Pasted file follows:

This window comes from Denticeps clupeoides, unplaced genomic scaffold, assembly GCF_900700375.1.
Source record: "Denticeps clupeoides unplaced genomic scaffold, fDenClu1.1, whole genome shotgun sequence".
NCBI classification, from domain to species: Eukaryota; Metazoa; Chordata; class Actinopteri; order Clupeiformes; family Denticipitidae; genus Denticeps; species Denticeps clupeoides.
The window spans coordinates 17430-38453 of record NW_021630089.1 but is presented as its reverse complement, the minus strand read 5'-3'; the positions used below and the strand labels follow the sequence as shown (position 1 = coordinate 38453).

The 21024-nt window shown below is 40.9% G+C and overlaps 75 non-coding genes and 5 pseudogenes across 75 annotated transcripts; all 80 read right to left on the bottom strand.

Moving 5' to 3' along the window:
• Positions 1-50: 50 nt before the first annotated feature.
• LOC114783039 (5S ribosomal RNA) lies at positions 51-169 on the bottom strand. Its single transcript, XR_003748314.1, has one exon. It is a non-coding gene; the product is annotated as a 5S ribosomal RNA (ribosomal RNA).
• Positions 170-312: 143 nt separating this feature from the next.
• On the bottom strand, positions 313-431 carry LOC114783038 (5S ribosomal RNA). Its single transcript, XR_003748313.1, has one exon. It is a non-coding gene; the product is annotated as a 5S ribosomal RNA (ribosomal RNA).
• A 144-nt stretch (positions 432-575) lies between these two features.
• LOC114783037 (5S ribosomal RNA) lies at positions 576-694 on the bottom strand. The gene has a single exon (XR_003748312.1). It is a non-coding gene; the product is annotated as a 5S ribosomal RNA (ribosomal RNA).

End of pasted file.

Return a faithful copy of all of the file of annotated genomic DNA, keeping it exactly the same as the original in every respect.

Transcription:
This window comes from Denticeps clupeoides, unplaced genomic scaffold, assembly GCF_900700375.1.
Source record: "Denticeps clupeoides unplaced genomic scaffold, fDenClu1.1, whole genome shotgun sequence".
NCBI classification, from domain to species: Eukaryota; Metazoa; Chordata; class Actinopteri; order Clupeiformes; family Denticipitidae; genus Denticeps; species Denticeps clupeoides.
The window spans coordinates 17430-38453 of record NW_021630089.1 but is presented as its reverse complement, the minus strand read 5'-3'; the positions used below and the strand labels follow the sequence as shown (position 1 = coordinate 38453).

The 21024-nt window shown below is 40.9% G+C and overlaps 75 non-coding genes and 5 pseudogenes across 75 annotated transcripts; all 80 read right to left on the bottom strand.

Moving 5' to 3' along the window:
• Positions 1-50: 50 nt before the first annotated feature.
• LOC114783039 (5S ribosomal RNA) lies at positions 51-169 on the bottom strand. Its single transcript, XR_003748314.1, has one exon. It is a non-coding gene; the product is annotated as a 5S ribosomal RNA (ribosomal RNA).
• Positions 170-312: 143 nt separating this feature from the next.
• On the bottom strand, positions 313-431 carry LOC114783038 (5S ribosomal RNA). Its single transcript, XR_003748313.1, has one exon. It is a non-coding gene; the product is annotated as a 5S ribosomal RNA (ribosomal RNA).
• A 144-nt stretch (positions 432-575) lies between these two features.
• LOC114783037 (5S ribosomal RNA) lies at positions 576-694 on the bottom strand. The gene has a single exon (XR_003748312.1). It is a non-coding gene; the product is annotated as a 5S ribosomal RNA (ribosomal RNA).